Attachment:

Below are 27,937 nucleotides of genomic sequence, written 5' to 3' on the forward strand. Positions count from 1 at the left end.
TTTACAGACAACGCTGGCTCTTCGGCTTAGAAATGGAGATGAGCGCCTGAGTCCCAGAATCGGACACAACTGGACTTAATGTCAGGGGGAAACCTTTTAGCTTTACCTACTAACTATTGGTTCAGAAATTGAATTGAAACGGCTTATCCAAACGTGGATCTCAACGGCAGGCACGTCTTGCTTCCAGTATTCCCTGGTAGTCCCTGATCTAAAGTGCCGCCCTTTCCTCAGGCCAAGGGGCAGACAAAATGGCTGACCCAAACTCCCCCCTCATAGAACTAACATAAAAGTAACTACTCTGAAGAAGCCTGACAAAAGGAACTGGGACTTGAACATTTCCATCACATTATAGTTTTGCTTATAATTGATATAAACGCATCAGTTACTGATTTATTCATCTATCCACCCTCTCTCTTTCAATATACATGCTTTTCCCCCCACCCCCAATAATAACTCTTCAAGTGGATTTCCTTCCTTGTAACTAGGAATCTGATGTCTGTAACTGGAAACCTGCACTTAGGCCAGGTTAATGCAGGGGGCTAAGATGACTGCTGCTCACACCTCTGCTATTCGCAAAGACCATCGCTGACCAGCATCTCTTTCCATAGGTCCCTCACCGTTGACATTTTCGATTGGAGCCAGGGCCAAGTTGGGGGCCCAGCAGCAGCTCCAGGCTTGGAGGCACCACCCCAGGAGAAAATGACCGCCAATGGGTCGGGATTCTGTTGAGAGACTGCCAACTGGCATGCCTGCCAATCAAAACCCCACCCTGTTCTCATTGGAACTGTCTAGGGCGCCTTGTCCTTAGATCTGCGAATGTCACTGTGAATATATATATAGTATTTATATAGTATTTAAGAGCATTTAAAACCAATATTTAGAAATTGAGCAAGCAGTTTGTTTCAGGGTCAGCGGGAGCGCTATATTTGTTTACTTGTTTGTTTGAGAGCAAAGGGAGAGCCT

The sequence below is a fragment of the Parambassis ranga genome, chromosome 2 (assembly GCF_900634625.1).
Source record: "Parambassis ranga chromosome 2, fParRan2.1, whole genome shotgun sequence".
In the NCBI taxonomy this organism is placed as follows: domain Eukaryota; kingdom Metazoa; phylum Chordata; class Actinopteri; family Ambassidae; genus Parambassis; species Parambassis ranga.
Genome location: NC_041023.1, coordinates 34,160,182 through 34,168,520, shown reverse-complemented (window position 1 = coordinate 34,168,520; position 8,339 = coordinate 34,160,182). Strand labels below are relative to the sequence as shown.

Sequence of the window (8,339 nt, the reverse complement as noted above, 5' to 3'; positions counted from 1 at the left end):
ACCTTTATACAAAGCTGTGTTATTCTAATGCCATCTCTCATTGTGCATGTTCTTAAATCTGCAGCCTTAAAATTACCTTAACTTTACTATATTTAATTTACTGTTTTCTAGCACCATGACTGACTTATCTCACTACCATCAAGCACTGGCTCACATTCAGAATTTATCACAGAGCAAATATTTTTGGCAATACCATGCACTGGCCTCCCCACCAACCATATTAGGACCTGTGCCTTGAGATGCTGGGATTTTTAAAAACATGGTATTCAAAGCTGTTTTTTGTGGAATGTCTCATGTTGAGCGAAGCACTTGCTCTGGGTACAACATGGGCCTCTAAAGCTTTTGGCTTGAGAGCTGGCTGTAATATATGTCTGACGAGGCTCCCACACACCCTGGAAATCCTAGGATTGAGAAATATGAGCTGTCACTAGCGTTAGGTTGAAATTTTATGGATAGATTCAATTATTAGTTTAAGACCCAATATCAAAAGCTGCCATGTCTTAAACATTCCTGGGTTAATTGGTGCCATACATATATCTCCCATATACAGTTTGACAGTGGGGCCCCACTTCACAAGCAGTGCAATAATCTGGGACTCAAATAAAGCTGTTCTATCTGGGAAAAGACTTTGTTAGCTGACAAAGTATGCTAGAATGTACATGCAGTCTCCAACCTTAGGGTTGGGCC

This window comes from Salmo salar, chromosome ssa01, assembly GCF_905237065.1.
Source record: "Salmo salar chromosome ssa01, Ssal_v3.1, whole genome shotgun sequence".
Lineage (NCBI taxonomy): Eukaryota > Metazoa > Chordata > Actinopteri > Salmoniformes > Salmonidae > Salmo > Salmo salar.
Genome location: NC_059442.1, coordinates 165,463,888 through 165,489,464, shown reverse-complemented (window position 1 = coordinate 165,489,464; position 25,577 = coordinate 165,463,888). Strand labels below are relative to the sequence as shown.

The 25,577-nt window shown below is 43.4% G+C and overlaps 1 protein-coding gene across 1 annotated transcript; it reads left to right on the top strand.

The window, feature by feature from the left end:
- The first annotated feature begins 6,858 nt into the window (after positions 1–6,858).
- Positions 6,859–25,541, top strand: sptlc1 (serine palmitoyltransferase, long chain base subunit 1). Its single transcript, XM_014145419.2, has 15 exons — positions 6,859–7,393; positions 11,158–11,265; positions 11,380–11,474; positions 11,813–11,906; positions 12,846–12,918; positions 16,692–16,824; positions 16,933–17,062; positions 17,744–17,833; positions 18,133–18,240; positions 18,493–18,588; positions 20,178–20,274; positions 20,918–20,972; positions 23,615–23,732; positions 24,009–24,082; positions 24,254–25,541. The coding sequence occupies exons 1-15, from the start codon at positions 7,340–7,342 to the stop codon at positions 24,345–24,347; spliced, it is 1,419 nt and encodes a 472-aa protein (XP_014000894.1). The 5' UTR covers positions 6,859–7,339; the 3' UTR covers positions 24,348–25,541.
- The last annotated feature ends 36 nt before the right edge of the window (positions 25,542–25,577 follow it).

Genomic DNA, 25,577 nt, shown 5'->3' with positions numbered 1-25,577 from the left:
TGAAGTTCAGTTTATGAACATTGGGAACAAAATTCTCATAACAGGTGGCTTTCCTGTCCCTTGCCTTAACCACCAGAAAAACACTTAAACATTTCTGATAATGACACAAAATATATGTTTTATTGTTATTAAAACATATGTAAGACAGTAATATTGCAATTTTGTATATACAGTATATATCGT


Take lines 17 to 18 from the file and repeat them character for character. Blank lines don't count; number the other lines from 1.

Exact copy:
- The last annotated feature ends 36 nt before the right edge of the window (positions 25,542–25,577 follow it).

Genomic DNA, 25,577 nt, shown 5'->3' with positions numbered 1-25,577 from the left: